United States District Court, D. Kansas
MEMORANDUM AND ORDER
CROW U.S. Senior District Judge
matter is a petition for habeas corpus filed under 28 U.S.C.
§ 2254. Petitioner proceeds pro se, and the Court grants
leave to proceed in forma pauperis.
was convicted of first-degree murder in the District Court of
Sedgwick County, Kansas. He is serving a Hard 40 sentence.
Rule 4 of the Rules Governing Section 2254 Cases in the
United States District Courts, the district courts
“must promptly examine” habeas corpus actions
filed by state prisoners and must dismiss those actions
“[i]f it plainly appears … that the petitioner
is not entitled to relief.” Likewise, the federal
courts must consider their jurisdiction sua sponte and must
dismiss any action in which subject matter jurisdiction is
lacking. See Fed.R.Civ.P. 12(h)(3).
or Successive Petitions Filed under Section 2254
28 U.S.C. § 2244(b), a petitioner may proceed in a
second or successive application for habeas corpus relief
under Section 2254 only upon obtaining prior authorization
from the appropriate federal court of appeals.
records in this district show that petitioner sought relief
from the same conviction he challenges in the present action
in an earlier petition. See Conley v. McKune, 2004
WL 3019431 (D. Kan. Dec. 30, 2004)(denying habeas corpus
result, the present petition is a successive habeas petition,
and petitioner must obtain authorization from the Tenth
Circuit Court of Appeals before bringing this action. 28
U.S.C. §2244(b)(3)(A). Because petitioner does not show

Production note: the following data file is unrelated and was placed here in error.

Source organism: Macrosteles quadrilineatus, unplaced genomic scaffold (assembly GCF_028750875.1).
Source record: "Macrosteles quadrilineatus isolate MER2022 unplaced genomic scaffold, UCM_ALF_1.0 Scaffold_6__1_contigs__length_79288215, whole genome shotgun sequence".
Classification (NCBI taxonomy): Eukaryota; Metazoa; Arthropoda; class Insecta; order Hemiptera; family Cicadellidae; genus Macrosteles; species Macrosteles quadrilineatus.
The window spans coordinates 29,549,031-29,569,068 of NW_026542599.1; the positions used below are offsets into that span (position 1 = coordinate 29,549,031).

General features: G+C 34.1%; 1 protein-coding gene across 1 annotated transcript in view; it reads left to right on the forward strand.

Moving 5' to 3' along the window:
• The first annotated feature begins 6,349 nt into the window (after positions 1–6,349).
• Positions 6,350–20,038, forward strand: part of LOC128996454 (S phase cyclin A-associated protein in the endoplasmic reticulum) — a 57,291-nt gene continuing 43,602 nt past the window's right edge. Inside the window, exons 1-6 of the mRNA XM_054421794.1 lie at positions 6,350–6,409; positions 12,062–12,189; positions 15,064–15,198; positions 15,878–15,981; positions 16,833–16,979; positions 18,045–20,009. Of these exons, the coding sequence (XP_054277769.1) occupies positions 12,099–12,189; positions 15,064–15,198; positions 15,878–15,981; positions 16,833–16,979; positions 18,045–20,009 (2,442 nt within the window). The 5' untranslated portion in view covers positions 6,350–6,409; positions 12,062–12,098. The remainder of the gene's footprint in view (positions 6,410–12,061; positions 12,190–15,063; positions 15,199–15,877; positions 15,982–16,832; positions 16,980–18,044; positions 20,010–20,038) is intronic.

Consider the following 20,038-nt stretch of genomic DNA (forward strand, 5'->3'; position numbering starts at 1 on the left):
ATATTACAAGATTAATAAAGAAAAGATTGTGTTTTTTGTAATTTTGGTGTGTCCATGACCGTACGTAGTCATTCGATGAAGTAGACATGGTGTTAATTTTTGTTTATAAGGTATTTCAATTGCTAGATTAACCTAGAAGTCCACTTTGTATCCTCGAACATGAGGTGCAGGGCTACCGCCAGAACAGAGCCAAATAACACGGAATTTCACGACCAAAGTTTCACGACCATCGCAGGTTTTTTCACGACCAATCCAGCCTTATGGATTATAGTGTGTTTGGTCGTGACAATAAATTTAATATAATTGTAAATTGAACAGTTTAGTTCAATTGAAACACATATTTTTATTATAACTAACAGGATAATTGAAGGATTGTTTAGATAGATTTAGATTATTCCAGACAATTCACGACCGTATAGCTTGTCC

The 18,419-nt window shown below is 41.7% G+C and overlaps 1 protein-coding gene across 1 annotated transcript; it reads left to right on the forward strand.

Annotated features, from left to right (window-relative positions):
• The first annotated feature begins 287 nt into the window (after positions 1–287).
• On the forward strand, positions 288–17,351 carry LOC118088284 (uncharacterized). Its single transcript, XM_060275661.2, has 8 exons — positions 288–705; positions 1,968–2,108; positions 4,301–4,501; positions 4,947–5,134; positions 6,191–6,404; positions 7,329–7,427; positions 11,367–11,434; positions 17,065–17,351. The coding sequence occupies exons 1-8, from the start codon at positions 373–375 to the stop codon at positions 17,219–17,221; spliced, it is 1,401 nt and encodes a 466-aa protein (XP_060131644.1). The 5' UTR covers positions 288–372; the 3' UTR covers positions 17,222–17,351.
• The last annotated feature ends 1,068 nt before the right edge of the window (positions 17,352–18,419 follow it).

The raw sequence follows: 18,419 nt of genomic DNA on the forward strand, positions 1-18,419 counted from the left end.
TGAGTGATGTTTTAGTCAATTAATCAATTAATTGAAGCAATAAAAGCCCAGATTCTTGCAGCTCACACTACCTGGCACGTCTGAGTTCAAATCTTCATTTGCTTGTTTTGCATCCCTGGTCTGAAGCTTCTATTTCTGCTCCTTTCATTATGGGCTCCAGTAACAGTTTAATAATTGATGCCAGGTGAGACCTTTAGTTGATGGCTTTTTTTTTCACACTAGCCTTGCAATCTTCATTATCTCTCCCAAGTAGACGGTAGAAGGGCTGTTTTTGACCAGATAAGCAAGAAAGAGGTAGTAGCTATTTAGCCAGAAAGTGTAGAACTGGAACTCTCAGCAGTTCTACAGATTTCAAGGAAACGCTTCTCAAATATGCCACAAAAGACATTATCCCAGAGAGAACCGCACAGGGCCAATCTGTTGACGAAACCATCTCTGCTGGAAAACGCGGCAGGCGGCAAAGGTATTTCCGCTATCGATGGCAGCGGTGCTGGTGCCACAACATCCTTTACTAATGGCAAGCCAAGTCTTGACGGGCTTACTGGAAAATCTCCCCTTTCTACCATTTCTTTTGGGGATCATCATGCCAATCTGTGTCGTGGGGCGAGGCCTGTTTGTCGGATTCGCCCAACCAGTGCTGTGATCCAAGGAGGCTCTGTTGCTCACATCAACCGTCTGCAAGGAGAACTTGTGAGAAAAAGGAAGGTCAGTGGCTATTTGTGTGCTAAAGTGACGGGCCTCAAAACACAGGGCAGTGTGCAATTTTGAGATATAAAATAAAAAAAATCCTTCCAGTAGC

that he has obtained the necessary authorization, this Court
lacks jurisdiction to consider the filing. See In re
Cline, 531 F.3d 1249, 1251 (10th Cir. 2008)(per curiam).
Tenth Circuit, “[w]hen a second or successive §
2254 … claim is filed in the district court without
the required authorization from this court, the district
court may transfer the matter to this court if it determines
it is in the interest of justice to do so under § 1631,
or it may dismiss the … petition for lack of
jurisdiction.” Cline, 531 F.3d at 1252. Having
considered the petition, which appears to assert claims that
were not presented to the state courts and which presents no
exceptional circumstances, the Court declines to transfer
this matter and will dismiss the petition for lack of
jurisdiction. This dismissal does not prevent the petitioner
from seeking authorization from the Tenth Circuit Court of
Rule 11 of the Rules Governing Section 2254 Cases in the
United States District Court, “[t]he district court
must issue or deny a certificate of appealability when it
enters a final order adverse to the applicant.” A
district court may issue a certificate of appealability
“only if the applicant has made a substantial showing
of the denial of a constitutional right, ” and the
court specifically identifies the issue or issues that
warrant additional review. 28 U.S.C. § 2253.
petitioner meets this standard by showing that the issues
presented are debatable among jurists, that a court could
resolve the claims differently, or that the questions warrant
additional review. Slack v. McDaniel, 529 U.S. 473
(2000)(citing Barefoot v. Estelle, 463 U.S. 880, 893
(1983)). Where a court's ruling is based on a procedural
ground, the petitioner must show that “jurists of
reason would find it debatable whether the petition states a
valid claim of the denial of a constitutional right and that
jurists of reason would find it debatable whether the
district court was correct in its procedural ruling.”
Slack, 529 U.S. at 484.
the Court finds no basis to issue a certificate of
appealability. The Court's procedural ruling that this
matter is a successive petition filed without the ...